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Sep 14, 2022

Bharat Jodo Yatra: Countering BJP's 'Divide and Rule' With a Personal Touch

The physical element of politics cannot be underrated. Some words of encouragement, a couple of acts of kindness and a few words of conversation, often change the mind of a hitherto hostile voter.
Congress leader Rahul Gandhi with a young Congress supporter during the Bharat Jodo march in Kerala. Photo: PTI.
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This article was first published on The India Cable – a premium newsletter from The Wire & Galileo Ideas – and has been republished here. To subscribe to The India Cable, click here.

The main function of a political party is to reach out to the people. Despite the millions of words’ worth of op-eds written about the Congress, its problem has never been about the resignation of a few leaders.

The Bharatiya Janata Party (BJP) has put in some effort to paint the Congress leadership as elitist and out of touch. With much of the media, to put it politely, being sympathetic to the ruling party, this perception has been given much play and the corporatisation of the media has made it increasingly hard for the Opposition to get its point across.

The only possible response was a programme of mass contact and direct communication with workers and voters. The Bharat Jodo Yatra, and Rahul Gandhi’s decision to lead it, is just the exercise that was required. Physically daunting, it effectively punctures the BJP’s propaganda against the Congress and the Gandhis.

The initial reactions to the yatra seem positive. This is especially so when one sees the rather disingenuous attempt by the BJP to focus on Rahul Gandhi’s clothes, which was nothing but an attempt to discredit the yatra. When a political initiative works, the machinations of the other side tend to rebound. This attempt ended up bringing the yatra much more attention at an early stage than the Congress would perhaps have hoped for.

Also read: The ‘Bharat Jodo Yatra’ is Off to an Encouraging Start, But It Has to Convince Voters

It’s a long journey, but the initial response has been encouraging. The physical element of politics, when a leader walks the streets of towns and villages and interacts with the people, cannot be underrated. Some words of encouragement, a couple of acts of kindness and a few words of conversation, often change the mind of a hitherto hostile voter. There is no better way to form an emotional connection than through the personal touch.

As the yatra goes on, it will become harder but when persisted with, will be even more appealing as an act of devotion to an ideal. Apart from the BJP’s rather puerile attempts to try and divert coverage of the yatra, Arvind Kejriwal has also hastily announced a ‘Make India No. 1’ campaign to distract.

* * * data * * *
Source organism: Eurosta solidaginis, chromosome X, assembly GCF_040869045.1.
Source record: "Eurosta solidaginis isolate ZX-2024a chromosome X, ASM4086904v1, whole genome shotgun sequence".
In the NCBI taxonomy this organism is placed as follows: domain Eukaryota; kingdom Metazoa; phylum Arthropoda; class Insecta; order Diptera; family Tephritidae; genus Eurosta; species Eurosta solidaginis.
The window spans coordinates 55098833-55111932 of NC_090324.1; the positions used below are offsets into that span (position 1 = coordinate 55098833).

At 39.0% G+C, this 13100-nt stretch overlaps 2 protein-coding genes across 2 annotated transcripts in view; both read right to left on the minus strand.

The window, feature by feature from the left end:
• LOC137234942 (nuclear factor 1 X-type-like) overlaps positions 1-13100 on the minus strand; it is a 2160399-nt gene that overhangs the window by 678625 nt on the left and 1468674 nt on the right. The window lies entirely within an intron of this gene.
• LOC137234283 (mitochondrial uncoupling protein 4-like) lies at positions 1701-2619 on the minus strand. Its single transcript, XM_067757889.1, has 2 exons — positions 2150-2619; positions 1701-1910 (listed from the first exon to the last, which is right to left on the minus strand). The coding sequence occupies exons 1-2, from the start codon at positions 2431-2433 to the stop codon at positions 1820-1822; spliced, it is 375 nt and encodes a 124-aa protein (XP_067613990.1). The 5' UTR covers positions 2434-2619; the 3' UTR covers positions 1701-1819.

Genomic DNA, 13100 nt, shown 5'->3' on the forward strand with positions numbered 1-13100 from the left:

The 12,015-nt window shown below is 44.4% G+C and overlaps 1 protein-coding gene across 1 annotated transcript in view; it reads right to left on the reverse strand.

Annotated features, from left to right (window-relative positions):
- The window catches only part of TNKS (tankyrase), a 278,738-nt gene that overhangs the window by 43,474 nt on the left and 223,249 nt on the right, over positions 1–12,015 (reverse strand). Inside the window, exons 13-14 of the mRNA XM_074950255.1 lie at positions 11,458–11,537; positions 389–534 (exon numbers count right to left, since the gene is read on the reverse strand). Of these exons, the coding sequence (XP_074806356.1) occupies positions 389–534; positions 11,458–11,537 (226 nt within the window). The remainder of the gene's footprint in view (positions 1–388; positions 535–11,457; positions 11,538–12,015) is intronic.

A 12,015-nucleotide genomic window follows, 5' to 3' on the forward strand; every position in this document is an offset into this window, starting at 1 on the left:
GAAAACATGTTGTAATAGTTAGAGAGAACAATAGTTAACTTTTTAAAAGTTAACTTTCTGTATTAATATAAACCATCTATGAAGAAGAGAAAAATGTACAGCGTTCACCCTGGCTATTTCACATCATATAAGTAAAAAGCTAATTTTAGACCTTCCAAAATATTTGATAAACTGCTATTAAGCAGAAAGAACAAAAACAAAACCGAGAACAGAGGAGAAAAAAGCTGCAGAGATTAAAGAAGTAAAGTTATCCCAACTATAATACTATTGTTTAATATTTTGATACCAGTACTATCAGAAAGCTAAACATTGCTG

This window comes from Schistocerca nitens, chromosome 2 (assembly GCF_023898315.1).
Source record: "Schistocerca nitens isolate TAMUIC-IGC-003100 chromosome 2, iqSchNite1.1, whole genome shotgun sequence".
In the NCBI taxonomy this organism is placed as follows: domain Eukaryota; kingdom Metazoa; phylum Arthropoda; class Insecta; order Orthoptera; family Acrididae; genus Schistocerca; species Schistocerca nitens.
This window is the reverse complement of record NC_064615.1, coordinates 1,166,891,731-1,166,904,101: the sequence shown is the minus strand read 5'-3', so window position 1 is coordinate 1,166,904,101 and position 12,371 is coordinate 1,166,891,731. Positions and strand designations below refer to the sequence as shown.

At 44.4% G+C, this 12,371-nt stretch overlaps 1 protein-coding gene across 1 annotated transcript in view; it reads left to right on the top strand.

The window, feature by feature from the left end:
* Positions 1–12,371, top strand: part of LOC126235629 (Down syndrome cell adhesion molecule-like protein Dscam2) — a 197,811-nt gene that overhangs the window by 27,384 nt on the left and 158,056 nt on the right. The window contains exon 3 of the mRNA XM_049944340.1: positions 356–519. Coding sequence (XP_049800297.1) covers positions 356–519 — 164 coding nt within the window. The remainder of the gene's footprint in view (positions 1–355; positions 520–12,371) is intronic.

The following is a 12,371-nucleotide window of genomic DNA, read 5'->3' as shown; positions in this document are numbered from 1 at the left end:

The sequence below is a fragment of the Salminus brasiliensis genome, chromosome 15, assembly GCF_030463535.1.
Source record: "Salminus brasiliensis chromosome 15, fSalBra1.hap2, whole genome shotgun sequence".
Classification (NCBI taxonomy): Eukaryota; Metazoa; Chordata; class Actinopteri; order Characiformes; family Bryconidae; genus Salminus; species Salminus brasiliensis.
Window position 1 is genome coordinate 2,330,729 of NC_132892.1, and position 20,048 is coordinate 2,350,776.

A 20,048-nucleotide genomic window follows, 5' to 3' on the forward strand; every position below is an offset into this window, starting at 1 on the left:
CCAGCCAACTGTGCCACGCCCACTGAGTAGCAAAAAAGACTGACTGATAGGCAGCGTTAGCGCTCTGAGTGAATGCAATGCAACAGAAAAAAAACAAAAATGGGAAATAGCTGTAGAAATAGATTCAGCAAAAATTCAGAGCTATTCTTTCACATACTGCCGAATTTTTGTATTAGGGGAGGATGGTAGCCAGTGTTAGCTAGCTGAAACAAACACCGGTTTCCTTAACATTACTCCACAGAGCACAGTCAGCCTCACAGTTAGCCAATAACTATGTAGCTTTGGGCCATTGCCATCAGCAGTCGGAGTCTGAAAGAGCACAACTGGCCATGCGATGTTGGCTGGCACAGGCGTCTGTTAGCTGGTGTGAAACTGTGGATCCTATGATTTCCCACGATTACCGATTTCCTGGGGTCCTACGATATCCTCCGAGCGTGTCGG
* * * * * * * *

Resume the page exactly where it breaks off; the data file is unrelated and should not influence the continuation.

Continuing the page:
The Aam Aadmi Party (AAP) has been unable to engage with ideological notions that ultimately decide the fate of nations. The cleavages in society that are encouraged by the BJP are not opposed by the AAP. Bharat Jodo provides an ideological counterpoint to Hindutva and will likely provoke many such attempts by the BJP and AAP to distract and divert attention.

Also read: The Price of Opposition’s Silence on Matters Affecting Minorities

Delhi’s political conversations are not always well communicated to the rest of the country. Rahul Gandhi’s innate decency is acknowledged even by his critics. Bharat Jodo will allow millions to witness it.

The Prime Minister has built his political image through carefully stage-managed events. A man who favours spectacle as a means of emotional connection, Narendra Modi is particularly vulnerable when judged with regard to acts of personal compassion. This is the sweet spot that the yatra should aim for. The reason that the Prime Minister avoids one-on-one interactions with the media – or even unguarded interactions with voters – is that his carefully cultivated image may not stand up to unguarded scrutiny. The yatra will show Rahul Gandhi to the people, unmarred by media channels and their biases.

The Congress will need many more initiatives, but this is a good start. The party has successfully communicated its intent to take on the BJP in a way that media outreach and social media campaigns cannot. In the terminology of Bharat Jodo, the party has also communicated its stark opposition to the Hindutva project.

The physical nature and hardships of the yatra also hearken back to the Congress’ roots as a movement for liberty and equality. It brings back memories of a Congress that once ruled the hearts and minds of the people. The BJP wants to limit the Congress’ legacy. The Bharat Jodo yatra can ensure that it fails.

(Sarim Naved is a lawyer based in New Delhi.)

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